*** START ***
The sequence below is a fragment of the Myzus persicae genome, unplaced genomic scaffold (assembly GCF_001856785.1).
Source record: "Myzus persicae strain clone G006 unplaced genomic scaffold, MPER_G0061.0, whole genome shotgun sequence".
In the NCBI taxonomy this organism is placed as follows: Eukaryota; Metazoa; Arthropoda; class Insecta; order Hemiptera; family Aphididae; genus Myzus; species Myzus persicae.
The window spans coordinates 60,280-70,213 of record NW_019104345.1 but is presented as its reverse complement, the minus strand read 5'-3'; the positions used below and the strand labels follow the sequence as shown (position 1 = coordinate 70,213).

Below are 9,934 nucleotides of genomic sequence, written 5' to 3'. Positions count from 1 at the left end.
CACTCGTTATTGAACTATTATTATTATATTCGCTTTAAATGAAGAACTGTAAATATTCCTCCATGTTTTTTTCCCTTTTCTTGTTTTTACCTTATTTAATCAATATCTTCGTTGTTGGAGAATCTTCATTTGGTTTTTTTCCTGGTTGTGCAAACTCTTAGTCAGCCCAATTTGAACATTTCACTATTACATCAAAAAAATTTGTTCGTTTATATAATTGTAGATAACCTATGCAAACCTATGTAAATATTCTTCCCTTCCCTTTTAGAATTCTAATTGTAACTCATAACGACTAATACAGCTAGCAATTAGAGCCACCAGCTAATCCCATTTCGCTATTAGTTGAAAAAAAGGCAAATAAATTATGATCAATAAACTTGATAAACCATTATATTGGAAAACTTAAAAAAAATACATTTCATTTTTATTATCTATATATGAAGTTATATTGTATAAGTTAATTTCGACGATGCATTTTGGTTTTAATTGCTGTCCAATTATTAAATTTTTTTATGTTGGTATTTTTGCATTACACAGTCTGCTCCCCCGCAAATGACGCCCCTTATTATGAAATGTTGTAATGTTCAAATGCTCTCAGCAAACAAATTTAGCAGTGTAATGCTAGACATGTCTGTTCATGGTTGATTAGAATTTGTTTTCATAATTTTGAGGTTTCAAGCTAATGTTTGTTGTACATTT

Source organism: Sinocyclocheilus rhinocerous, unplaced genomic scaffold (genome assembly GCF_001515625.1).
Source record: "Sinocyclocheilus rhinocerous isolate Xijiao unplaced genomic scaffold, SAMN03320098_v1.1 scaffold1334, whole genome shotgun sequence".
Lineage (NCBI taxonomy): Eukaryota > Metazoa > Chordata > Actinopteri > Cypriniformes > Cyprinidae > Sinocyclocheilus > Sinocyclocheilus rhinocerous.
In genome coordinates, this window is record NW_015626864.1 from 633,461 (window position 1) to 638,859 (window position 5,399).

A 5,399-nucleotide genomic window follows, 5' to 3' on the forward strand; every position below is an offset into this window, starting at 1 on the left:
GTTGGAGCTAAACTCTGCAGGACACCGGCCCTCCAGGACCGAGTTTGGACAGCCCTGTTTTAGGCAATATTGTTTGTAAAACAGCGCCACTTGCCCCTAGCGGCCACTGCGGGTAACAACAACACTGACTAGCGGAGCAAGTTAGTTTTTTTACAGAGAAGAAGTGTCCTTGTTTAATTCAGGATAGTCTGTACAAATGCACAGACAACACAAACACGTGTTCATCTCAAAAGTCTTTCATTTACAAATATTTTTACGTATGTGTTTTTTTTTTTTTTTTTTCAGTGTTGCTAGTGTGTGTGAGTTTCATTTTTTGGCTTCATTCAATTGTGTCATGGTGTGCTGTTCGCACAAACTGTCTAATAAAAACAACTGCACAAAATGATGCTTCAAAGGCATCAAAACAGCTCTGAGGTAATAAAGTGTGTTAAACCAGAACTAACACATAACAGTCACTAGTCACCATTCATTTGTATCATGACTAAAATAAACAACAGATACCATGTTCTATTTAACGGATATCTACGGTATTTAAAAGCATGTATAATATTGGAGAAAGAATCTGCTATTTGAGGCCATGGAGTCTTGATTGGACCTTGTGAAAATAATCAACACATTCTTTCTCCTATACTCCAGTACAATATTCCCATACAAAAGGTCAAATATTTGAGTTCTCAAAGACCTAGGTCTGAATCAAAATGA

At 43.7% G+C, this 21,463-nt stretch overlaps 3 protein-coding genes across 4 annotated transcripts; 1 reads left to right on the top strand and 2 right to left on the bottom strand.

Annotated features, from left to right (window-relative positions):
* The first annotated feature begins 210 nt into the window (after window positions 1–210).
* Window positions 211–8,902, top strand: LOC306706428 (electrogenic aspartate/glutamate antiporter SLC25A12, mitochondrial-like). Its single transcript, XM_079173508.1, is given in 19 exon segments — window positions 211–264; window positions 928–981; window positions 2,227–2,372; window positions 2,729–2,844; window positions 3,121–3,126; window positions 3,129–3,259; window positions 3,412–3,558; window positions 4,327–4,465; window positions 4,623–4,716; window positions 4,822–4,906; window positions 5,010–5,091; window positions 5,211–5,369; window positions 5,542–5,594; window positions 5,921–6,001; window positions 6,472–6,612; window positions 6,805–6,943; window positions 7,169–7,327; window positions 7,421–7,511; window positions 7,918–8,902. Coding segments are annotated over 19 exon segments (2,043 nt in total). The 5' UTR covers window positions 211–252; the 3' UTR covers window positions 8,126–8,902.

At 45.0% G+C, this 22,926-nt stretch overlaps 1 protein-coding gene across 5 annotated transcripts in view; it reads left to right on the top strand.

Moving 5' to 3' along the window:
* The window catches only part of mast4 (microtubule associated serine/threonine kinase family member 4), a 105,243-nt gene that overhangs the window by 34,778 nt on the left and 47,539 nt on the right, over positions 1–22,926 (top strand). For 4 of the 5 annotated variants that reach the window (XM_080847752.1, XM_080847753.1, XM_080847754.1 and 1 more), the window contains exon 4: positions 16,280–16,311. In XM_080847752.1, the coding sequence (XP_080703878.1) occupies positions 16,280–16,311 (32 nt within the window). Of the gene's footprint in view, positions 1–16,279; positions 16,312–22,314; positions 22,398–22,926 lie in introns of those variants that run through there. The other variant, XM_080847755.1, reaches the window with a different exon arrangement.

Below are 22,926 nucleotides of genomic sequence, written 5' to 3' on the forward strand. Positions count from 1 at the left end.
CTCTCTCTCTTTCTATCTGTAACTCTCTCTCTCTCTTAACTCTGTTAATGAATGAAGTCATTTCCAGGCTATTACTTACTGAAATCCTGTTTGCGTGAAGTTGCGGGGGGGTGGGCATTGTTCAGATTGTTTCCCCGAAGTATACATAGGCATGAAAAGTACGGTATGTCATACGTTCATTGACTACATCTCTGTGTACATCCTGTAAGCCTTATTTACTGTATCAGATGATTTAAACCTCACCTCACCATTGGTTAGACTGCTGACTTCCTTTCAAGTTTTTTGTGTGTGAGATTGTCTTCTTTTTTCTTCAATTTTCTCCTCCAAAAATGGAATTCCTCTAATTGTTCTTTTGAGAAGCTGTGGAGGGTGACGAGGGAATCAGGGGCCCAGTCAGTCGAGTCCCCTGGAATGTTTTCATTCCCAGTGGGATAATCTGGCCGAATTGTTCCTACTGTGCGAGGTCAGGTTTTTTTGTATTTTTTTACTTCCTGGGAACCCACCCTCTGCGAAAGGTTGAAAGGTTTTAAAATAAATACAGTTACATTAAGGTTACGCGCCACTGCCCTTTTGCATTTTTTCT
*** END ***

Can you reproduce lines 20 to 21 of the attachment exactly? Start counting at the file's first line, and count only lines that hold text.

Below are 22,926 nucleotides of genomic sequence, written 5' to 3' on the forward strand. Positions count from 1 at the left end.
CTCTCTCTCTTTCTATCTGTAACTCTCTCTCTCTCTTAACTCTGTTAATGAATGAAGTCATTTCCAGGCTATTACTTACTGAAATCCTGTTTGCGTGAAGTTGCGGGGGGGTGGGCATTGTTCAGATTGTTTCCCCGAAGTATACATAGGCATGAAAAGTACGGTATGTCATACGTTCATTGACTACATCTCTGTGTACATCCTGTAAGCCTTATTTACTGTATCAGATGATTTAAACCTCACCTCACCATTGGTTAGACTGCTGACTTCCTTTCAAGTTTTTTGTGTGTGAGATTGTCTTCTTTTTTCTTCAATTTTCTCCTCCAAAAATGGAATTCCTCTAATTGTTCTTTTGAGAAGCTGTGGAGGGTGACGAGGGAATCAGGGGCCCAGTCAGTCGAGTCCCCTGGAATGTTTTCATTCCCAGTGGGATAATCTGGCCGAATTGTTCCTACTGTGCGAGGTCAGGTTTTTTTGTATTTTTTTACTTCCTGGGAACCCACCCTCTGCGAAAGGTTGAAAGGTTTTAAAATAAATACAGTTACATTAAGGTTACGCGCCACTGCCCTTTTGCATTTTTTCT